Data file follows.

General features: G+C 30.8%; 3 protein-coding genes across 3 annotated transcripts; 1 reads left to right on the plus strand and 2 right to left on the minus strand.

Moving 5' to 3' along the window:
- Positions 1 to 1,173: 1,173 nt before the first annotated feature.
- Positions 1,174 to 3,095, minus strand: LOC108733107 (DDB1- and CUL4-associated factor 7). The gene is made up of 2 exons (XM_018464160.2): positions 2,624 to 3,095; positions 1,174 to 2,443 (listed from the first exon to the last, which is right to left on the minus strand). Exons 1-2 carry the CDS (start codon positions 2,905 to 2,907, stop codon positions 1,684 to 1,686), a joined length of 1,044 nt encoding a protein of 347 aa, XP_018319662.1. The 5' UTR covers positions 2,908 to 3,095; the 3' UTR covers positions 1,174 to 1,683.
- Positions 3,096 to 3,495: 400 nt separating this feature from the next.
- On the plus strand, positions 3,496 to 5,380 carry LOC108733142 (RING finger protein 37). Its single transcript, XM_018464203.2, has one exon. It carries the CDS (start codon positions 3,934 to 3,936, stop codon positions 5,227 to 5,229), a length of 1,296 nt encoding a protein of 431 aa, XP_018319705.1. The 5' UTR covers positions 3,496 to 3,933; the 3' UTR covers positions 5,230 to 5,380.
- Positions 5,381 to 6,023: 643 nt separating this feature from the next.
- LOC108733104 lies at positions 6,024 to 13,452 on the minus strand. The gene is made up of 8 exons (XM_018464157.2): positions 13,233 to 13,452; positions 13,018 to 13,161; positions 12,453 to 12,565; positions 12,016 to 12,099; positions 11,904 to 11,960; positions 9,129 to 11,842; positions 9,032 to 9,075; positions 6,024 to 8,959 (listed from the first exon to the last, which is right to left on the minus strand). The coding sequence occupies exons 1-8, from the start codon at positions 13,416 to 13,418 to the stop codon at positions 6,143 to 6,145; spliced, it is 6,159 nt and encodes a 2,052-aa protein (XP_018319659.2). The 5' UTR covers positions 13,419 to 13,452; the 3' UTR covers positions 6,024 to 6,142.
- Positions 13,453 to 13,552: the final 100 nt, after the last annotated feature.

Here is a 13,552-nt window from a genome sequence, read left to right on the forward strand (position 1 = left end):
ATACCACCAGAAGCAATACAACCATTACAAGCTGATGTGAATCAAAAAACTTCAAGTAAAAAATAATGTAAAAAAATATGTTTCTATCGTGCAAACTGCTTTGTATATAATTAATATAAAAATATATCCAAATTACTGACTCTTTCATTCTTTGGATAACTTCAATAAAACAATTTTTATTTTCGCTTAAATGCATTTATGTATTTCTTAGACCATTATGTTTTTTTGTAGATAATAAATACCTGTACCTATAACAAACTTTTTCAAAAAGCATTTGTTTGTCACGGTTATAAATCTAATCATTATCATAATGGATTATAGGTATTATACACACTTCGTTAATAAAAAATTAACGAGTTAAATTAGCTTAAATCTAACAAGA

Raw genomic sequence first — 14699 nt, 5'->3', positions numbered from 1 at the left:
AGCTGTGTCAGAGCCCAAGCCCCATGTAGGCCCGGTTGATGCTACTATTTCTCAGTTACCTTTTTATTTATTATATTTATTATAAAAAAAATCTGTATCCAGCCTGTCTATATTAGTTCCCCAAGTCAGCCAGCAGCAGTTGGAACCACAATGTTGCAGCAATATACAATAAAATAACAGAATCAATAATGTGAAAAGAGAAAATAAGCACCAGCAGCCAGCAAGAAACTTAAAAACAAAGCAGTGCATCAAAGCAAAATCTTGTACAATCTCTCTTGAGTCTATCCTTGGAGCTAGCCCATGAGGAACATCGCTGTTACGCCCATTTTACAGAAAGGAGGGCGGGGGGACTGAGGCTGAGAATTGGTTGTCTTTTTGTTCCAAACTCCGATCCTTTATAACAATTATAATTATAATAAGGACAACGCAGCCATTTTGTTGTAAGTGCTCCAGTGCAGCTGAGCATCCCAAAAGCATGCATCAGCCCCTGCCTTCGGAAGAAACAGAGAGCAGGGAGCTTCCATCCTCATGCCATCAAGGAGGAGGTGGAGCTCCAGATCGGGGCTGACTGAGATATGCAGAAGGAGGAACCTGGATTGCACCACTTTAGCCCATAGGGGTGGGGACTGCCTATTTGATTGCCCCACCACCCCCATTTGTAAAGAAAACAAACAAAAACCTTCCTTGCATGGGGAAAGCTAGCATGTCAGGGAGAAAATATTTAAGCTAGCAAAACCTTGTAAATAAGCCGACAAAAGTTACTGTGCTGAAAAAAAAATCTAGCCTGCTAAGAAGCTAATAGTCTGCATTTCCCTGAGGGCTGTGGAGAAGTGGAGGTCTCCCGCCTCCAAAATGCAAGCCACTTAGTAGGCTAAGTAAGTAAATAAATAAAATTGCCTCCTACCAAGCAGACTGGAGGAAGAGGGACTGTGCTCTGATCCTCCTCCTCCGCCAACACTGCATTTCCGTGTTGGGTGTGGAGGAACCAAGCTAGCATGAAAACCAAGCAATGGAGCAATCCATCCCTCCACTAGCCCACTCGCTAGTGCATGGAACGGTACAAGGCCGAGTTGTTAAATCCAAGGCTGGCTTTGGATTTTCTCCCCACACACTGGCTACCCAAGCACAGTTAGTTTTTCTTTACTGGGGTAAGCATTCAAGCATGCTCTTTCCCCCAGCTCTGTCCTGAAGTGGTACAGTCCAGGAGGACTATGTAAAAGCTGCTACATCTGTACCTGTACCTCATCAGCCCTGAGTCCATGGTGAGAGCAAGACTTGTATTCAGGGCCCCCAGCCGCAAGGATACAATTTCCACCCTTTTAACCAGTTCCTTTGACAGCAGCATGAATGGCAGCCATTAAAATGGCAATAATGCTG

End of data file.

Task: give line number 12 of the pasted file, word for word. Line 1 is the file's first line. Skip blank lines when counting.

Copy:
Raw genomic sequence first — 14699 nt, 5'->3', positions numbered from 1 at the left: